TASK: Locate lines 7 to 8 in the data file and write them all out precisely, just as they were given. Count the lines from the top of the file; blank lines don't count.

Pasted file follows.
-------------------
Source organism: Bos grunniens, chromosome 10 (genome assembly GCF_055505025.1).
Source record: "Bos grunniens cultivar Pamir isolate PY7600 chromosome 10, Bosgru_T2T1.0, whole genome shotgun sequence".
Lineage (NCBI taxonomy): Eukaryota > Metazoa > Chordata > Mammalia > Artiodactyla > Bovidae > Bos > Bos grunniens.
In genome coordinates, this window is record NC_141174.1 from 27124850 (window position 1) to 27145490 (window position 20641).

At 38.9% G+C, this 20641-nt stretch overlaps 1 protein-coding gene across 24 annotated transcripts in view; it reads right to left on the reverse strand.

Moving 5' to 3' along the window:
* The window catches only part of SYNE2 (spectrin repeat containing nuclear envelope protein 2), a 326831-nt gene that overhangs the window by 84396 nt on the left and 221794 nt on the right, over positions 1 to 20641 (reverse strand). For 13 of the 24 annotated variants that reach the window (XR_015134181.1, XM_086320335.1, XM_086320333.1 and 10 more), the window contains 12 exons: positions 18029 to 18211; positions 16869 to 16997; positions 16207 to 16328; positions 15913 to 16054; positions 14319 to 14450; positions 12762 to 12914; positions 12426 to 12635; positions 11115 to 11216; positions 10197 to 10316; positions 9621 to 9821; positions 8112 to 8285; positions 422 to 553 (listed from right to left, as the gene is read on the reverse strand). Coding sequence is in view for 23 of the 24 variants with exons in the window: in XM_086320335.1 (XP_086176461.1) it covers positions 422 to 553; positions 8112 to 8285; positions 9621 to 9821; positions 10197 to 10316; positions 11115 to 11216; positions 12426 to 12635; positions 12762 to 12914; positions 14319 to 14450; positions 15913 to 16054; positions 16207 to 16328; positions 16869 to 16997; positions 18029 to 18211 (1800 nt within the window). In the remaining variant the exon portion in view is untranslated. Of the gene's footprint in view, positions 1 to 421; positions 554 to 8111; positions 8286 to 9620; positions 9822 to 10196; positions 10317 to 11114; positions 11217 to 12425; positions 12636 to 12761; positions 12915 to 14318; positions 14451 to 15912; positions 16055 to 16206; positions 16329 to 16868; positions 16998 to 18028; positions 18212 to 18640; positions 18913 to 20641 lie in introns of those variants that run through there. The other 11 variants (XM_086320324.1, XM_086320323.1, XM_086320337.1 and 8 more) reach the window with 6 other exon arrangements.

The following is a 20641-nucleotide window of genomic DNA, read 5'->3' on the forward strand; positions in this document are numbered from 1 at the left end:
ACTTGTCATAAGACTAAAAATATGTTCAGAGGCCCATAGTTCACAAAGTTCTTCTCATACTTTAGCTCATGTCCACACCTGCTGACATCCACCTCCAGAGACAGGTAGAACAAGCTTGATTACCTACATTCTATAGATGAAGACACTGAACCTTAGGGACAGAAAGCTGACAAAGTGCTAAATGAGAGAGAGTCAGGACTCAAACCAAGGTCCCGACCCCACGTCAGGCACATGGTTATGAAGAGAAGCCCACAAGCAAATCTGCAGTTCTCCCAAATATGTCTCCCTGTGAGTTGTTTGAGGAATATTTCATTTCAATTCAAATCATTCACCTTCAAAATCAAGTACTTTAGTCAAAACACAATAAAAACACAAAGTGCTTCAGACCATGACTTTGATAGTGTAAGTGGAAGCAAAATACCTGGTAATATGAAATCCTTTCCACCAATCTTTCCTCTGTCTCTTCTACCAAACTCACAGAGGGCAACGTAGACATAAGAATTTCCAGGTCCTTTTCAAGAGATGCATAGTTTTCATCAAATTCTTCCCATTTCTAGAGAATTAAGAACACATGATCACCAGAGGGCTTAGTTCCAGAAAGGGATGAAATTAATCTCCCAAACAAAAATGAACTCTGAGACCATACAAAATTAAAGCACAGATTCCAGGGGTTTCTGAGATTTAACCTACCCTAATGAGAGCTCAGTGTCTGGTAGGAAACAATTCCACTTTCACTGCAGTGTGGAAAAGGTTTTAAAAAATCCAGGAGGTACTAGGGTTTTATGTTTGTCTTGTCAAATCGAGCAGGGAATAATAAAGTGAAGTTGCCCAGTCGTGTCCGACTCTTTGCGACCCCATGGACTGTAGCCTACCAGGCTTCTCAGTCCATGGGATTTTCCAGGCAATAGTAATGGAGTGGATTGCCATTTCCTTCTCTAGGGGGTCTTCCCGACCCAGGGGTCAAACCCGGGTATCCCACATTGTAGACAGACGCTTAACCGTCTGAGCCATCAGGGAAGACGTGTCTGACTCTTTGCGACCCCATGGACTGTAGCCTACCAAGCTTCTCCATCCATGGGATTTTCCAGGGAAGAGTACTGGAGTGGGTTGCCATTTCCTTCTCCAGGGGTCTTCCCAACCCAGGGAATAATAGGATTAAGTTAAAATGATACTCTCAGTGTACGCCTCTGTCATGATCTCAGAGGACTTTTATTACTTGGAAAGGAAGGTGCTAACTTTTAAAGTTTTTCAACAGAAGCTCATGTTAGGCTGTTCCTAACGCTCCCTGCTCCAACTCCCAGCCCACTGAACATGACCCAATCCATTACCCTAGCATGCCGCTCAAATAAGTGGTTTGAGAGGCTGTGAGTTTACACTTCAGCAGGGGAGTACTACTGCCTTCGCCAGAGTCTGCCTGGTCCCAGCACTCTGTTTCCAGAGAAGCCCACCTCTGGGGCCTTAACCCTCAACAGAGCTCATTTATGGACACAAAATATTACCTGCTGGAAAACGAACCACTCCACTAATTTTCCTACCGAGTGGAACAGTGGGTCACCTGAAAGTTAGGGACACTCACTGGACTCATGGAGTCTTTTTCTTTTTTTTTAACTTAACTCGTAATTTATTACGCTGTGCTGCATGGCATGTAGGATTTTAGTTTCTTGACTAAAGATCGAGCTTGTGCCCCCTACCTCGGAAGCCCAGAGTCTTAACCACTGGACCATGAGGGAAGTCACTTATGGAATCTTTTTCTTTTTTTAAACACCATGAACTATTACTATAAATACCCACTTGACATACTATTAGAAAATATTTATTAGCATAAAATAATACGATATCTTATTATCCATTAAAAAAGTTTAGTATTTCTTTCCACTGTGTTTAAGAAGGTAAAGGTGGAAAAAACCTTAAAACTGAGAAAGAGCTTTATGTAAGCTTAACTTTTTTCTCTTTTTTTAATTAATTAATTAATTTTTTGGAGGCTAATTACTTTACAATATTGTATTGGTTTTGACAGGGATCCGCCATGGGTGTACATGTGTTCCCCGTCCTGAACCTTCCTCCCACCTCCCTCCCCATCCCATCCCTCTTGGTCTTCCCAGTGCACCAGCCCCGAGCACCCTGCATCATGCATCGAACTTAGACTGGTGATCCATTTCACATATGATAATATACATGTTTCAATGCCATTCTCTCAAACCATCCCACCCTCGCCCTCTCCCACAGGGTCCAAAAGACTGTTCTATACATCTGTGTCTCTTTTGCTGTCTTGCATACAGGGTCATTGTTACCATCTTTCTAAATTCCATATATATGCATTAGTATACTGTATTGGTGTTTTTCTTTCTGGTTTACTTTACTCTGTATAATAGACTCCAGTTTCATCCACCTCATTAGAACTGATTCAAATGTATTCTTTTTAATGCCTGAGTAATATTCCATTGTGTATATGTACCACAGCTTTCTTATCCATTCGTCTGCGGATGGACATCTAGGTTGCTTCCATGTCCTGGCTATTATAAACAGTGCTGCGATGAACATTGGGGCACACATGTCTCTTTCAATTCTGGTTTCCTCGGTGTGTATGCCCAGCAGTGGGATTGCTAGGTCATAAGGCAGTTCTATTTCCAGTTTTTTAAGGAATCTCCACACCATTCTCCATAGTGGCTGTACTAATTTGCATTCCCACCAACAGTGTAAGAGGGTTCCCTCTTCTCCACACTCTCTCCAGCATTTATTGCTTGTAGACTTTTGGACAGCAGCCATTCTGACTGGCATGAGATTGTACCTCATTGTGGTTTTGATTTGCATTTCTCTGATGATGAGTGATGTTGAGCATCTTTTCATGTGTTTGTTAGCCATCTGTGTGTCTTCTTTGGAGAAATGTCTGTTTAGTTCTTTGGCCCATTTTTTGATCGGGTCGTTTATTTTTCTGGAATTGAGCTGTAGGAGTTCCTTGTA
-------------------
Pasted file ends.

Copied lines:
* The window catches only part of SYNE2 (spectrin repeat containing nuclear envelope protein 2), a 326831-nt gene that overhangs the window by 84396 nt on the left and 221794 nt on the right, over positions 1 to 20641 (reverse strand). For 13 of the 24 annotated variants that reach the window (XR_015134181.1, XM_086320335.1, XM_086320333.1 and 10 more), the window contains 12 exons: positions 18029 to 18211; positions 16869 to 16997; positions 16207 to 16328; positions 15913 to 16054; positions 14319 to 14450; positions 12762 to 12914; positions 12426 to 12635; positions 11115 to 11216; positions 10197 to 10316; positions 9621 to 9821; positions 8112 to 8285; positions 422 to 553 (listed from right to left, as the gene is read on the reverse strand). Coding sequence is in view for 23 of the 24 variants with exons in the window: in XM_086320335.1 (XP_086176461.1) it covers positions 422 to 553; positions 8112 to 8285; positions 9621 to 9821; positions 10197 to 10316; positions 11115 to 11216; positions 12426 to 12635; positions 12762 to 12914; positions 14319 to 14450; positions 15913 to 16054; positions 16207 to 16328; positions 16869 to 16997; positions 18029 to 18211 (1800 nt within the window). In the remaining variant the exon portion in view is untranslated. Of the gene's footprint in view, positions 1 to 421; positions 554 to 8111; positions 8286 to 9620; positions 9822 to 10196; positions 10317 to 11114; positions 11217 to 12425; positions 12636 to 12761; positions 12915 to 14318; positions 14451 to 15912; positions 16055 to 16206; positions 16329 to 16868; positions 16998 to 18028; positions 18212 to 18640; positions 18913 to 20641 lie in introns of those variants that run through there. The other 11 variants (XM_086320324.1, XM_086320323.1, XM_086320337.1 and 8 more) reach the window with 6 other exon arrangements.

The following is a 20641-nucleotide window of genomic DNA, read 5'->3' on the forward strand; positions in this document are numbered from 1 at the left end: